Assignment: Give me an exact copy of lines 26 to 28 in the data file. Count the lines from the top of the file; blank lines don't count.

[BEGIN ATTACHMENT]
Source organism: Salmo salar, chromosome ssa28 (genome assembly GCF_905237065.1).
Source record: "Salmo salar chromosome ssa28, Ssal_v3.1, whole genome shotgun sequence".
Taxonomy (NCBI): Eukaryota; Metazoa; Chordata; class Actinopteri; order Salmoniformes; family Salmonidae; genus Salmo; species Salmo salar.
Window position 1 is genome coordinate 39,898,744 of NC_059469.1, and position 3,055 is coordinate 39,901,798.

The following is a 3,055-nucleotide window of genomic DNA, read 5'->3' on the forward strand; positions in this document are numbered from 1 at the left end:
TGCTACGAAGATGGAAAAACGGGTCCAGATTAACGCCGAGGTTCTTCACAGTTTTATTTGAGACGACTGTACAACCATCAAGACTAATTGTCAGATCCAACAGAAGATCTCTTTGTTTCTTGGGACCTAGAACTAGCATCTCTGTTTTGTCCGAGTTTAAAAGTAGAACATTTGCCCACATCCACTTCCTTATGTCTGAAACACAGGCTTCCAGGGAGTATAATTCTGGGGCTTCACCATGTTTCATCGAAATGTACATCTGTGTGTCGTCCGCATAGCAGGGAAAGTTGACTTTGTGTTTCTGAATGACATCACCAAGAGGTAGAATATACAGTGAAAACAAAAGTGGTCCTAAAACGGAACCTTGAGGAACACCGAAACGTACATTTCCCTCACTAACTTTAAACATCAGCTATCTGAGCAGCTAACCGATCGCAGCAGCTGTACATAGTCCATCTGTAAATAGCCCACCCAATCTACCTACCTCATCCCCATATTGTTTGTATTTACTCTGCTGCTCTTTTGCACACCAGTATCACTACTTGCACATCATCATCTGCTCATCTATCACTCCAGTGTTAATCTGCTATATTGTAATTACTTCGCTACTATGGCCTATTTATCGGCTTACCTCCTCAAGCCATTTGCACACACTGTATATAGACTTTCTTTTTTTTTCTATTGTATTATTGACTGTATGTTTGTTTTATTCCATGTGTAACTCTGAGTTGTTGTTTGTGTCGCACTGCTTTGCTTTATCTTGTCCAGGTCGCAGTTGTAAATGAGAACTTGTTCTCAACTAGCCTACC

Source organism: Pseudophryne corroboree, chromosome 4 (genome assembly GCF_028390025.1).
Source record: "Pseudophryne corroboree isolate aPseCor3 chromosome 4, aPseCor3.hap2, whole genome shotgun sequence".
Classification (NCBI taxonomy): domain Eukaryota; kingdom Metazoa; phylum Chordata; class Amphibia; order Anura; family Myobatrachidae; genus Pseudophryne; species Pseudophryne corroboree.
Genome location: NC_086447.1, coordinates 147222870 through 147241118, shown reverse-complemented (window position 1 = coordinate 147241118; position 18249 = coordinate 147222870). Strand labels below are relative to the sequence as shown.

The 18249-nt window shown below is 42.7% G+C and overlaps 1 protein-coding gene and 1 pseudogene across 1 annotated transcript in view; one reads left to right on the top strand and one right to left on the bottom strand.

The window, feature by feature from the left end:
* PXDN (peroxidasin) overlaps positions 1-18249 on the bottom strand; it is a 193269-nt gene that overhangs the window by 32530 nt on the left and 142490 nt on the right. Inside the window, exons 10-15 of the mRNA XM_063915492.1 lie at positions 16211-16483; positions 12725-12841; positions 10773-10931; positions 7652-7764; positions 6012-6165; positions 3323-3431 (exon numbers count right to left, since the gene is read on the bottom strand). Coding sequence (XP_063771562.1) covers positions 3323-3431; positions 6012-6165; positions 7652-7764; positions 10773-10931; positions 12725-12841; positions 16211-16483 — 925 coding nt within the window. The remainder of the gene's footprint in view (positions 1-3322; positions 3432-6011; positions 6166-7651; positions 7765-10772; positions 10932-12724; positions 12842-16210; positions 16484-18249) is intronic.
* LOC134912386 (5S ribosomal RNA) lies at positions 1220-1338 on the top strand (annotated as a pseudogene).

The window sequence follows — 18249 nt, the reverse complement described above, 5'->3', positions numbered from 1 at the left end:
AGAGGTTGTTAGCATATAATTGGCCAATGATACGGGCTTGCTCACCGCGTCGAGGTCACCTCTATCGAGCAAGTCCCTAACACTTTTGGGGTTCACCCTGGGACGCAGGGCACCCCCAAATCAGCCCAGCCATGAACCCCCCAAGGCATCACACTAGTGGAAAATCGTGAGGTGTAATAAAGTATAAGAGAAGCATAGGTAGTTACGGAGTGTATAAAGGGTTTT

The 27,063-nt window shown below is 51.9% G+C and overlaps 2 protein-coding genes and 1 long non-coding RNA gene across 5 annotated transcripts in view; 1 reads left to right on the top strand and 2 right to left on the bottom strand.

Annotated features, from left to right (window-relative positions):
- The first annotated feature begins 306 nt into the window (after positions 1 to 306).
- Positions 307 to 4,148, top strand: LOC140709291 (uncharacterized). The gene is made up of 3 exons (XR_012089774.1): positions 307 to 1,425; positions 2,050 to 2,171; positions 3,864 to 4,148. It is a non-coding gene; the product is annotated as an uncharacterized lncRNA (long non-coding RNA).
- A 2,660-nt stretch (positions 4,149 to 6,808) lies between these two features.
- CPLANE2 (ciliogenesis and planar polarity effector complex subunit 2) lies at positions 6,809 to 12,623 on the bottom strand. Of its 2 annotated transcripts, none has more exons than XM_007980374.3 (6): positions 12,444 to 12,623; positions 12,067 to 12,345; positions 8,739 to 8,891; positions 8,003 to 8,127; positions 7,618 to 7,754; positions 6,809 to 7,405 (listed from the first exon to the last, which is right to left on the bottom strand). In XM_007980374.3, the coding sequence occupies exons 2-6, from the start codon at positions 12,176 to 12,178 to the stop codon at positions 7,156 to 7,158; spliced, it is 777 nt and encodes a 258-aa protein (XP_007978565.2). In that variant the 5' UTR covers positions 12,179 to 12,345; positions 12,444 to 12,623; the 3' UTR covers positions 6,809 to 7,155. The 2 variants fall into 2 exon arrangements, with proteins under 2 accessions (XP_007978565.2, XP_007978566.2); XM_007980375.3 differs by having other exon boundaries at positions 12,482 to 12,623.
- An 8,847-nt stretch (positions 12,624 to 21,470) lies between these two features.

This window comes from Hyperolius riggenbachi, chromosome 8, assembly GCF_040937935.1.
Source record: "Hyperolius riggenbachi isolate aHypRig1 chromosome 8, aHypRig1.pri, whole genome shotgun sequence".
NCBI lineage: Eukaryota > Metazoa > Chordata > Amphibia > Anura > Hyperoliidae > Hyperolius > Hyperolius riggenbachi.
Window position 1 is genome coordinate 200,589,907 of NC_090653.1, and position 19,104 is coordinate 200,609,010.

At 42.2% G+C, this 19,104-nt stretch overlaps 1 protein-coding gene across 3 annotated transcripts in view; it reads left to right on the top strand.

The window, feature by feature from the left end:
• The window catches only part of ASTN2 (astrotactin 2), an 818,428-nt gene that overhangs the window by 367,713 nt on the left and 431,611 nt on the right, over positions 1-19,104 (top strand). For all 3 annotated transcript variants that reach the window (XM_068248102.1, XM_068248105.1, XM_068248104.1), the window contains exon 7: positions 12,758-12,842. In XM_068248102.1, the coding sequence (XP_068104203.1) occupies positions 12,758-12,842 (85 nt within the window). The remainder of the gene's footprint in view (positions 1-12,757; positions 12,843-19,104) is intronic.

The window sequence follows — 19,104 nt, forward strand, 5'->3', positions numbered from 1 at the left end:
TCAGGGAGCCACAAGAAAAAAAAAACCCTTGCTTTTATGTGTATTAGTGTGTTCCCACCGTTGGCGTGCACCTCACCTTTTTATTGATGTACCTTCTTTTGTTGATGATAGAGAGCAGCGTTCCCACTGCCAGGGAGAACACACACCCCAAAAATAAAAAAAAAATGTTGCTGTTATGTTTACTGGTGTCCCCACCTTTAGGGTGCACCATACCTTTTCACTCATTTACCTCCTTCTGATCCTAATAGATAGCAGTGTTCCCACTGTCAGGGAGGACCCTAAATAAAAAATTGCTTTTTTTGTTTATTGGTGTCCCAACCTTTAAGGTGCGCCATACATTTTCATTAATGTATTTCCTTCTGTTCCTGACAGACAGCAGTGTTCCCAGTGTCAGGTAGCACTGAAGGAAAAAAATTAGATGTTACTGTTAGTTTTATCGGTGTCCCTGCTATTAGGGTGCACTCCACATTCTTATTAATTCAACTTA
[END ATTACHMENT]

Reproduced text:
NCBI lineage: Eukaryota > Metazoa > Chordata > Amphibia > Anura > Hyperoliidae > Hyperolius > Hyperolius riggenbachi.
Window position 1 is genome coordinate 200,589,907 of NC_090653.1, and position 19,104 is coordinate 200,609,010.

At 42.2% G+C, this 19,104-nt stretch overlaps 1 protein-coding gene across 3 annotated transcripts in view; it reads left to right on the top strand.